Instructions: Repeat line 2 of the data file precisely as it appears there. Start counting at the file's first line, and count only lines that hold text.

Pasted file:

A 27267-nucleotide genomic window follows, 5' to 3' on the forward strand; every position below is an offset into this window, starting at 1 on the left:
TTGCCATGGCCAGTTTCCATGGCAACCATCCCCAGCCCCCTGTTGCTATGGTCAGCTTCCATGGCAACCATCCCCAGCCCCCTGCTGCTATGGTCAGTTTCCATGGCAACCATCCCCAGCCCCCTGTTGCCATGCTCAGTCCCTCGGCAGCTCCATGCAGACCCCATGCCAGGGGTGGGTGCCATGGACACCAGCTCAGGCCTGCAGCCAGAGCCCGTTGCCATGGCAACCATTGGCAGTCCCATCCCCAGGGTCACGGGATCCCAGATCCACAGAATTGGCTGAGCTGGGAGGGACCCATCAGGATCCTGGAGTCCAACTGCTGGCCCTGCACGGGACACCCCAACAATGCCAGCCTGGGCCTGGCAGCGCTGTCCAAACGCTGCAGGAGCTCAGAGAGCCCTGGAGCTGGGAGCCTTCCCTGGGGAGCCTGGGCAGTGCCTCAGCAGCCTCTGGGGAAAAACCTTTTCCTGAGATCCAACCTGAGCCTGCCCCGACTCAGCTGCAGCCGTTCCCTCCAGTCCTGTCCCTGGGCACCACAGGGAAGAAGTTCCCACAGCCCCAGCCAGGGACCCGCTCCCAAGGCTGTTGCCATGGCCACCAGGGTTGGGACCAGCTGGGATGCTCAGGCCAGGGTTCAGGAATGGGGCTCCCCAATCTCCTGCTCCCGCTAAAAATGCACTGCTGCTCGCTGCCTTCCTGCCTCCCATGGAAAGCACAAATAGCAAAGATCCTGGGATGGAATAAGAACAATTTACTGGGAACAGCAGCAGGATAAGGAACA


TTGCCATGGCCAGTTTCCATGGCAACCATCCCCAGCCCCCTGTTGCTATGGTCAGCTTCCATGGCAACCATCCCCAGCCCCCTGCTGCTATGGTCAGTTTCCATGGCAACCATCCCCAGCCCCCTGTTGCCATGCTCAGTCCCTCGGCAGCTCCATGCAGACCCCATGCCAGGGGTGGGTGCCATGGACACCAGCTCAGGCCTGCAGCCAGAGCCCGTTGCCATGGCAACCATTGGCAGTCCCATCCCCAGGGTCACGGGATCCCAGATCCACAGAATTGGCTGAGCTGGGAGGGACCCATCAGGATCCTGGAGTCCAACTGCTGGCCCTGCACGGGACACCCCAACAATGCCAGCCTGGGCCTGGCAGCGCTGTCCAAACGCTGCAGGAGCTCAGAGAGCCCTGGAGCTGGGAGCCTTCCCTGGGGAGCCTGGGCAGTGCCTCAGCAGCCTCTGGGGAAAAACCTTTTCCTGAGATCCAACCTGAGCCTGCCCCGACTCAGCTGCAGCCGTTCCCTCCAGTCCTGTCCCTGGGCACCACAGGGAAGAAGTTCCCACAGCCCCAGCCAGGGACCCGCTCCCAAGGCTGTTGCCATGGCCACCAGGGTTGGGACCAGCTGGGATGCTCAGGCCAGGGTTCAGGAATGGGGCTCCCCAATCTCCTGCTCCCGCTAAAAATGCACTGCTGCTCGCTGCCTTCCTGCCTCCCATGGAAAGCACAAATAGCAAAGATCCTGGGATGGAATAAGAACAATTTACTGGGAACAGCAGCAGGATAAGGAACA